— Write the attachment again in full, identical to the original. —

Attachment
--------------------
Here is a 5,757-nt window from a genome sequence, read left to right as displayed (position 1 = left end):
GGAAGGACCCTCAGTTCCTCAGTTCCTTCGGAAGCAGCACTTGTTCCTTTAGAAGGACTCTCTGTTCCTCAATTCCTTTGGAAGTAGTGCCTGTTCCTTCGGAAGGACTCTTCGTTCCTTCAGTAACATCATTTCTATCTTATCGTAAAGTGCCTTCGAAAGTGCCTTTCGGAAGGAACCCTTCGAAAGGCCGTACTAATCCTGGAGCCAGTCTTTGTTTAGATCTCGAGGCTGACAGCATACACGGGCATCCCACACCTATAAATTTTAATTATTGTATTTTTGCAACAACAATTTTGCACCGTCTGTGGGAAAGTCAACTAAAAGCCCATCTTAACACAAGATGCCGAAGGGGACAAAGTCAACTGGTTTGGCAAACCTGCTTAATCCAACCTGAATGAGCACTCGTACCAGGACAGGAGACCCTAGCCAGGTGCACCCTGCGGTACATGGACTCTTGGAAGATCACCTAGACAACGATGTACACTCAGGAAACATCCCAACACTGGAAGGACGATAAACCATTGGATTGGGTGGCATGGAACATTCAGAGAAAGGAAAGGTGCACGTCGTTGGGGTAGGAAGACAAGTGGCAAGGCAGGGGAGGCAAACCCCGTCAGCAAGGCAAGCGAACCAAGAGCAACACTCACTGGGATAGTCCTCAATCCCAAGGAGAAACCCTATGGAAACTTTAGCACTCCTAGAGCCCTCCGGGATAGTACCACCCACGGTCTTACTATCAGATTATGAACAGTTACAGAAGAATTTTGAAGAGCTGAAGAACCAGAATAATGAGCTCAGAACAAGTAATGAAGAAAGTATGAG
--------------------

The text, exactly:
Here is a 5,757-nt window from a genome sequence, read left to right as displayed (position 1 = left end):
GGAAGGACCCTCAGTTCCTCAGTTCCTTCGGAAGCAGCACTTGTTCCTTTAGAAGGACTCTCTGTTCCTCAATTCCTTTGGAAGTAGTGCCTGTTCCTTCGGAAGGACTCTTCGTTCCTTCAGTAACATCATTTCTATCTTATCGTAAAGTGCCTTCGAAAGTGCCTTTCGGAAGGAACCCTTCGAAAGGCCGTACTAATCCTGGAGCCAGTCTTTGTTTAGATCTCGAGGCTGACAGCATACACGGGCATCCCACACCTATAAATTTTAATTATTGTATTTTTGCAACAACAATTTTGCACCGTCTGTGGGAAAGTCAACTAAAAGCCCATCTTAACACAAGATGCCGAAGGGGACAAAGTCAACTGGTTTGGCAAACCTGCTTAATCCAACCTGAATGAGCACTCGTACCAGGACAGGAGACCCTAGCCAGGTGCACCCTGCGGTACATGGACTCTTGGAAGATCACCTAGACAACGATGTACACTCAGGAAACATCCCAACACTGGAAGGACGATAAACCATTGGATTGGGTGGCATGGAACATTCAGAGAAAGGAAAGGTGCACGTCGTTGGGGTAGGAAGACAAGTGGCAAGGCAGGGGAGGCAAACCCCGTCAGCAAGGCAAGCGAACCAAGAGCAACACTCACTGGGATAGTCCTCAATCCCAAGGAGAAACCCTATGGAAACTTTAGCACTCCTAGAGCCCTCCGGGATAGTACCACCCACGGTCTTACTATCAGATTATGAACAGTTACAGAAGAATTTTGAAGAGCTGAAGAACCAGAATAATGAGCTCAGAACAAGTAATGAAGAAAGTATGAG